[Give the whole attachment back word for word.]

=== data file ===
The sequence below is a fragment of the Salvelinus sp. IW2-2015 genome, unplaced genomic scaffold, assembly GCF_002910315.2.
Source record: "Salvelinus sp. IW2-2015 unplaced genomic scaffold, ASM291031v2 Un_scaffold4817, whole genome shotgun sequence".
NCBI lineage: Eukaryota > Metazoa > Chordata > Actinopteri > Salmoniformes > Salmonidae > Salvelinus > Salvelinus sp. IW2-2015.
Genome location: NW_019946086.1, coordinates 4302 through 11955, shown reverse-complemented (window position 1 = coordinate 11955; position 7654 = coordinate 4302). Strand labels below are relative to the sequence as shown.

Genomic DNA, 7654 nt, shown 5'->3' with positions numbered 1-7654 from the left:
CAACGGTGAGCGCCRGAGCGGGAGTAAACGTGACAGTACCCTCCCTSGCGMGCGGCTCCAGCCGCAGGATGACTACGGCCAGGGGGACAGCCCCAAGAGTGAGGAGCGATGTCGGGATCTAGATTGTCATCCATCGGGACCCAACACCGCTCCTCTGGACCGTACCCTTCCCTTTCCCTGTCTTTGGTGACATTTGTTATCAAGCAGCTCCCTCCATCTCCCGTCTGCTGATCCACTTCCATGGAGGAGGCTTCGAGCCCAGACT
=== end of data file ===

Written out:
The sequence below is a fragment of the Salvelinus sp. IW2-2015 genome, unplaced genomic scaffold, assembly GCF_002910315.2.
Source record: "Salvelinus sp. IW2-2015 unplaced genomic scaffold, ASM291031v2 Un_scaffold4817, whole genome shotgun sequence".
NCBI lineage: Eukaryota > Metazoa > Chordata > Actinopteri > Salmoniformes > Salmonidae > Salvelinus > Salvelinus sp. IW2-2015.
Genome location: NW_019946086.1, coordinates 4302 through 11955, shown reverse-complemented (window position 1 = coordinate 11955; position 7654 = coordinate 4302). Strand labels below are relative to the sequence as shown.

Genomic DNA, 7654 nt, shown 5'->3' with positions numbered 1-7654 from the left:
CAACGGTGAGCGCCRGAGCGGGAGTAAACGTGACAGTACCCTCCCTSGCGMGCGGCTCCAGCCGCAGGATGACTACGGCCAGGGGGACAGCCCCAAGAGTGAGGAGCGATGTCGGGATCTAGATTGTCATCCATCGGGACCCAACACCGCTCCTCTGGACCGTACCCTTCCCTTTCCCTGTCTTTGGTGACATTTGTTATCAAGCAGCTCCCTCCATCTCCCGTCTGCTGATCCACTTCCATGGAGGAGGCTTCGAGCCCAGACT